For the city of South El Monte, Metro’s 2020 demolition numbers show 11 full acquisitions, which are likely the 7-9 Linard parcels, plus some unidentified others.
For unincorporated L.A. County, Metro had announced 22 full acquisitions. A few of these are on Famosa, but it is not clear where the others are. Some may be along the 605 in Avocado Heights, south of Valley Boulevard (see below); some may be in the southern end of the 605CIP (in unincorporated West Whittier/Los Nietos).
In early 2021, as the agencies began developing less harmful 605CIP alternatives, Metro presented some concepts for reducing the project’s right-of-way impacts. At that time, there were “no proposed changes” to impacts along the 60 Freeway (where Linard and Famosa homes are) as parcels impacted there only accounted for three percent of overall acquisitions.
Last month, Streetsblog asked Metro and Caltrans if the Linard and Famosa properties were still under threat of demolition. Metro Media Relations Manager Patrick Chandler responded without answering the question, noting that the 605CIP “is still in the pre-environmental review stage” and “Metro’s Highway Programs staff expect to update the Metro Board in late summer or fall of this year and will provide an update on the schedule and milestones for the project at that time.”
Caltrans District 7 Media Relations Manager Eric Menjivar responded, “We have nothing to add at this time” deferring to Metro’s response.
So what do the threatened places look like?
South El Monte is a working class, predominantly Latino city. Many of Linard Street’s 50s era single-story homes’ backyards directly abut the retaining wall along the 60 Freeway and the Peck Road off-ramp.
Widening the 60 there, by more than a few feet on the north side, will conflict with yards, then homes.
ActiveSGV Executive Director David Diaz responded to Metro and Caltrans proposed South El Monte home demolitions noting “It’s like they’ve learned nothing from the historical record of freeway expansion and how it negatively impacted Black and brown folks — trauma of displacement, loss of generational wealth, and destroying a lifetime of memories!”
Tucked behind industrial development, and in the shadow of the 605/60 Freeways interchange, is a small residential and equestrian community called Pellissier Village. The 2015 freeway widening maps show a couple of demolitions – two homes and a horse stable – near the dead-end of Famosa Street.
Three additional Pellissier Village homes – at the south end of Kathleen Street – are also shown as possible demolitions in Metro and Caltrans’ larger-footprint 2015 alternatives (“option B”).
In the northern end of Avocado Heights, there are about 16 homes and a couple of retail establishments (including the Valley Inn motel) threatened under some Metro/Caltrans alternatives. Those homes are located just south of Valley Boulevard on Arillo Street, Ramada Avenue, San Fidel Avenue.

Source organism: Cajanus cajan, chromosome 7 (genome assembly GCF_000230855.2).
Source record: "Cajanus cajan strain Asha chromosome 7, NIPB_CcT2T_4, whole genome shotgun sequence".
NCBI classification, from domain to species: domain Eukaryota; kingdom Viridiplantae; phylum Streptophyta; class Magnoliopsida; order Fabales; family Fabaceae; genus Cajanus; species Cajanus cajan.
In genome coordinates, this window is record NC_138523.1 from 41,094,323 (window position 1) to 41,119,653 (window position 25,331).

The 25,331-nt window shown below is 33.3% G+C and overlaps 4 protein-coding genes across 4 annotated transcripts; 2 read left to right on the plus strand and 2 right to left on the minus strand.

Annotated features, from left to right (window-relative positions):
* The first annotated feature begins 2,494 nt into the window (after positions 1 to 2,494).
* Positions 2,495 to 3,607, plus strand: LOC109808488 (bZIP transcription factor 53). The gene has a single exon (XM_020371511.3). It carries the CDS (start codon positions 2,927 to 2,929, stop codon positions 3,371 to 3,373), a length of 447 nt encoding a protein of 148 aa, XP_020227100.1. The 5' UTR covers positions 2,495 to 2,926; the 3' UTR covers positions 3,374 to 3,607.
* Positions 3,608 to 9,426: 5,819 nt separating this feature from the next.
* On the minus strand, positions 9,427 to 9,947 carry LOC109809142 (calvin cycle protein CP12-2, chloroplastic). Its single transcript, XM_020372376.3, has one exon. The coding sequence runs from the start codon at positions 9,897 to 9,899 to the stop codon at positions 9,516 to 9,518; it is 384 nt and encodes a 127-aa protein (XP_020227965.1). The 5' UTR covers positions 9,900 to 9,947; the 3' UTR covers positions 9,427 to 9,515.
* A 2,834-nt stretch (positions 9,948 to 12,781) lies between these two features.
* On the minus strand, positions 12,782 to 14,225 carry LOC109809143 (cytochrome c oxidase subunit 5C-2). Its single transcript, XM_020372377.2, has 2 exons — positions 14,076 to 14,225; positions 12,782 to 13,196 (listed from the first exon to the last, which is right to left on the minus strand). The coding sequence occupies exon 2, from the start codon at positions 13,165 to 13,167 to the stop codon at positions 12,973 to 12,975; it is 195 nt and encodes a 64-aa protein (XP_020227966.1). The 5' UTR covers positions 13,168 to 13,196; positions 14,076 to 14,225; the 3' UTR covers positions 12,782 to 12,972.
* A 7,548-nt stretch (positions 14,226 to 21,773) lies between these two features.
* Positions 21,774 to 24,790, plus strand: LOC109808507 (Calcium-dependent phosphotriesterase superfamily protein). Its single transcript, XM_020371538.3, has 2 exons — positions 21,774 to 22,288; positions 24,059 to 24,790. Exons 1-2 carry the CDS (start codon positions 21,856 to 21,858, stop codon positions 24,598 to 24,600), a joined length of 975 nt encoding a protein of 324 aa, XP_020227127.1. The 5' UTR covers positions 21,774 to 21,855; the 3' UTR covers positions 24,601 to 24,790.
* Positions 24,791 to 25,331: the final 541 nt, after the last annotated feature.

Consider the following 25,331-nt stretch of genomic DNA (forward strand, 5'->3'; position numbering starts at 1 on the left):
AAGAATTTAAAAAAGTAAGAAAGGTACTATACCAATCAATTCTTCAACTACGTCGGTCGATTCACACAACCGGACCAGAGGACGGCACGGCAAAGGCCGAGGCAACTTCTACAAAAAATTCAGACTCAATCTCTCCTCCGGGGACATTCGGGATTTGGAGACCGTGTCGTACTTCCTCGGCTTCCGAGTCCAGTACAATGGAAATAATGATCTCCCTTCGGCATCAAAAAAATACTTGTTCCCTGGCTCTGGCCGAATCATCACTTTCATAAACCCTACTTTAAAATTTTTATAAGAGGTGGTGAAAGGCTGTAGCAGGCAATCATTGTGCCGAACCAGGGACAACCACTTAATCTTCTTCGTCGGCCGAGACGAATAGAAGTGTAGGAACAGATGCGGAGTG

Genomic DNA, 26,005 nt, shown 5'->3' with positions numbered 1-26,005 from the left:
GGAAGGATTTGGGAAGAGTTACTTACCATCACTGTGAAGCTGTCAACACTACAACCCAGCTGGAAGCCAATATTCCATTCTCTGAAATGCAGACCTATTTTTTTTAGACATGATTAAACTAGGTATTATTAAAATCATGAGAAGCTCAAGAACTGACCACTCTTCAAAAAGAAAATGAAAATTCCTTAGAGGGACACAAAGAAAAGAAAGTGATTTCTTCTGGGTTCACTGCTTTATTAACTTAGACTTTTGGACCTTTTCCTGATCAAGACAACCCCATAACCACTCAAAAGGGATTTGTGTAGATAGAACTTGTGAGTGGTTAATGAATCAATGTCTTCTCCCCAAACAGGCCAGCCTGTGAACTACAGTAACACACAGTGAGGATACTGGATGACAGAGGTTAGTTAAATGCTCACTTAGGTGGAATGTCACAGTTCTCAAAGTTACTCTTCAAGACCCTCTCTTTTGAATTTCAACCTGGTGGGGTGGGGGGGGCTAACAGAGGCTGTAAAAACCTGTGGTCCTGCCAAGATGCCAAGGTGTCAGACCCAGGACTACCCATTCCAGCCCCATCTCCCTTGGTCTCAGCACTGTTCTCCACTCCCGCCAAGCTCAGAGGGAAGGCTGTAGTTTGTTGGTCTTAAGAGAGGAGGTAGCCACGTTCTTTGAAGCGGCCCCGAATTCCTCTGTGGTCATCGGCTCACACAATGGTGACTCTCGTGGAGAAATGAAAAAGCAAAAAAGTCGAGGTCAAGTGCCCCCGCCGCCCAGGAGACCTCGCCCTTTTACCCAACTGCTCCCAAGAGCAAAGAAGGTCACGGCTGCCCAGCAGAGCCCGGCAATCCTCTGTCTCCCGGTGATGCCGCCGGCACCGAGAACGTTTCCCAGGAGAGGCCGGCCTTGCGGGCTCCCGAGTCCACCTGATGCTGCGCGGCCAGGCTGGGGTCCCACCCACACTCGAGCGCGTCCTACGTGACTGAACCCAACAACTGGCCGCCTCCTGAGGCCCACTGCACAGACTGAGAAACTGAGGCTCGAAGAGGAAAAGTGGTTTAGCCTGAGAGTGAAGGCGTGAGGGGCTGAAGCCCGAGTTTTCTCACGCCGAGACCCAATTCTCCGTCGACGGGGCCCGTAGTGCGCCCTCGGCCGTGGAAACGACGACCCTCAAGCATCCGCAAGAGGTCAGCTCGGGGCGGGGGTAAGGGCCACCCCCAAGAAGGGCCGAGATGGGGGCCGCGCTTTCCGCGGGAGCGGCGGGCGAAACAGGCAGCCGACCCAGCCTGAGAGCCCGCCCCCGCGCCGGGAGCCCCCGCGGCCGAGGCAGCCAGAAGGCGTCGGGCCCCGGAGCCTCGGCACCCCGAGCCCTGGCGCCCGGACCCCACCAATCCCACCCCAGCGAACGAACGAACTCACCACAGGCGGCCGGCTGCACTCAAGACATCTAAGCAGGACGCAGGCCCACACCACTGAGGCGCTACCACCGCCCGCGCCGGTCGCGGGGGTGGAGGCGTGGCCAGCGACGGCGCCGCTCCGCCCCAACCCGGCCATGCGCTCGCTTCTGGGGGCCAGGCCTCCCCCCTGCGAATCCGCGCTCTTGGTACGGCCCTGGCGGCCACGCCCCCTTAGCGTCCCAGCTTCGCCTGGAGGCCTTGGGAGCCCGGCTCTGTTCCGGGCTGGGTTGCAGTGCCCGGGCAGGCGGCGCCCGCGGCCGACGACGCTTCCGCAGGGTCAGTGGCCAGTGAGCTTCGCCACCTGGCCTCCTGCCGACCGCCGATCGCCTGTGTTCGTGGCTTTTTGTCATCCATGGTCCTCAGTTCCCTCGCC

One further Temple Avenue Grade Separation alternative would remove additional businesses and homes along and south of Valley Boulevard, including cutting off a corner of San Angelo Park.
“The widening of the 605 Freeway along Valley Boulevard has worrying implications for a community that is already struggling from a high pollution burden and adverse exposure to cumulative environmental impacts,” notes Samuel Brown-Vazquez of the Avocado Heights Vaquerxs. On the Temple grade separation alternative, Brown-Vazquez stated that “this widening represents the loss of thirteen homes in our community (five near a park), the loss of a hotel for low income guests, and the permanent removal of a beloved mariscos joint. We are outraged by this proposal.”
At various points along the 605 and 60 freeways, in addition to homes proposed to be demolished, Metro and Caltrans plans show numerous impacts to industrial sites. More than a dozen industrial parcels are shown as right-of-way conflicts (full acquisitions); numerous other businesses would lose slivers of their properties.
What happens next?
Metro and Caltrans are proceeding with three relatively small scale ramp and street widenings (termed 605 Freeway “Hot Spots”) that set the stage for later major 605CIP widening. These early action projects include:
- widening Valley Boulevard and its 605 Freeway on-/off-ramps in the city of Industry and Avocado Heights
- widening road and ramps at the 605 and Beverly Boulevard in Whittier
- widening 60 Freeway 7th Avenue on-/off-ramps in Hacienda Heights (currently on hold)
For the larger overall 605CIP, Metro is restarting its community engagement process. The most recent rounds of Metro/Caltrans community meetings on the project were in 2016 and 2018.